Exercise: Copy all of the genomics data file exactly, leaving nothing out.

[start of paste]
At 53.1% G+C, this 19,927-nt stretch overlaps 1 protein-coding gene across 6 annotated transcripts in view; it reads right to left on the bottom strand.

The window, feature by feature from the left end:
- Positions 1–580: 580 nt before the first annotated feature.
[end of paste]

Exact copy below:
At 53.1% G+C, this 19,927-nt stretch overlaps 1 protein-coding gene across 6 annotated transcripts in view; it reads right to left on the bottom strand.

The window, feature by feature from the left end:
- Positions 1–580: 580 nt before the first annotated feature.